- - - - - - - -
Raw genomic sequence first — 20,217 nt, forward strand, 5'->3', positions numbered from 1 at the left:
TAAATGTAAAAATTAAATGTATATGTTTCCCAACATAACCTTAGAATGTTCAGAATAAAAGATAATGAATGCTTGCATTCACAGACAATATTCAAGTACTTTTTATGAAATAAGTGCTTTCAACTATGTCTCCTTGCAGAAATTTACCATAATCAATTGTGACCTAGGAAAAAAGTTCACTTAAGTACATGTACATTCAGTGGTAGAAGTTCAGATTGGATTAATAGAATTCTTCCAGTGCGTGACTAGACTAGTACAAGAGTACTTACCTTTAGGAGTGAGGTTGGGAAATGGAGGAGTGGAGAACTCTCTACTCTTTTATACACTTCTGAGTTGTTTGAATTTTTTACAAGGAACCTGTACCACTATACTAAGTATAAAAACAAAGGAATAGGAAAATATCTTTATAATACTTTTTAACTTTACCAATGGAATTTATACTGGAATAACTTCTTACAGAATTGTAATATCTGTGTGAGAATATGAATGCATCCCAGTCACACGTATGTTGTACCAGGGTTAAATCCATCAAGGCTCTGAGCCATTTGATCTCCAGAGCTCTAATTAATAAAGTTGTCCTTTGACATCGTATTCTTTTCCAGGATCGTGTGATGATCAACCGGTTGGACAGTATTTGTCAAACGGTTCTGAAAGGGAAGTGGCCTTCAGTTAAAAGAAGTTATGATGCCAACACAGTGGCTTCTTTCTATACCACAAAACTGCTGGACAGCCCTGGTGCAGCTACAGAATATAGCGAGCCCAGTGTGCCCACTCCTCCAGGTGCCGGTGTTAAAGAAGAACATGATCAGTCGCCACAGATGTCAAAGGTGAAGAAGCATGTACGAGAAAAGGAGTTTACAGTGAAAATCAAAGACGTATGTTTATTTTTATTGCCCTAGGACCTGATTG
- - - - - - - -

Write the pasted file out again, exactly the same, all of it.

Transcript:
Raw genomic sequence first — 20,217 nt, forward strand, 5'->3', positions numbered from 1 at the left:
TAAATGTAAAAATTAAATGTATATGTTTCCCAACATAACCTTAGAATGTTCAGAATAAAAGATAATGAATGCTTGCATTCACAGACAATATTCAAGTACTTTTTATGAAATAAGTGCTTTCAACTATGTCTCCTTGCAGAAATTTACCATAATCAATTGTGACCTAGGAAAAAAGTTCACTTAAGTACATGTACATTCAGTGGTAGAAGTTCAGATTGGATTAATAGAATTCTTCCAGTGCGTGACTAGACTAGTACAAGAGTACTTACCTTTAGGAGTGAGGTTGGGAAATGGAGGAGTGGAGAACTCTCTACTCTTTTATACACTTCTGAGTTGTTTGAATTTTTTACAAGGAACCTGTACCACTATACTAAGTATAAAAACAAAGGAATAGGAAAATATCTTTATAATACTTTTTAACTTTACCAATGGAATTTATACTGGAATAACTTCTTACAGAATTGTAATATCTGTGTGAGAATATGAATGCATCCCAGTCACACGTATGTTGTACCAGGGTTAAATCCATCAAGGCTCTGAGCCATTTGATCTCCAGAGCTCTAATTAATAAAGTTGTCCTTTGACATCGTATTCTTTTCCAGGATCGTGTGATGATCAACCGGTTGGACAGTATTTGTCAAACGGTTCTGAAAGGGAAGTGGCCTTCAGTTAAAAGAAGTTATGATGCCAACACAGTGGCTTCTTTCTATACCACAAAACTGCTGGACAGCCCTGGTGCAGCTACAGAATATAGCGAGCCCAGTGTGCCCACTCCTCCAGGTGCCGGTGTTAAAGAAGAACATGATCAGTCGCCACAGATGTCAAAGGTGAAGAAGCATGTACGAGAAAAGGAGTTTACAGTGAAAATCAAAGACGTATGTTTATTTTTATTGCCCTAGGACCTGATTG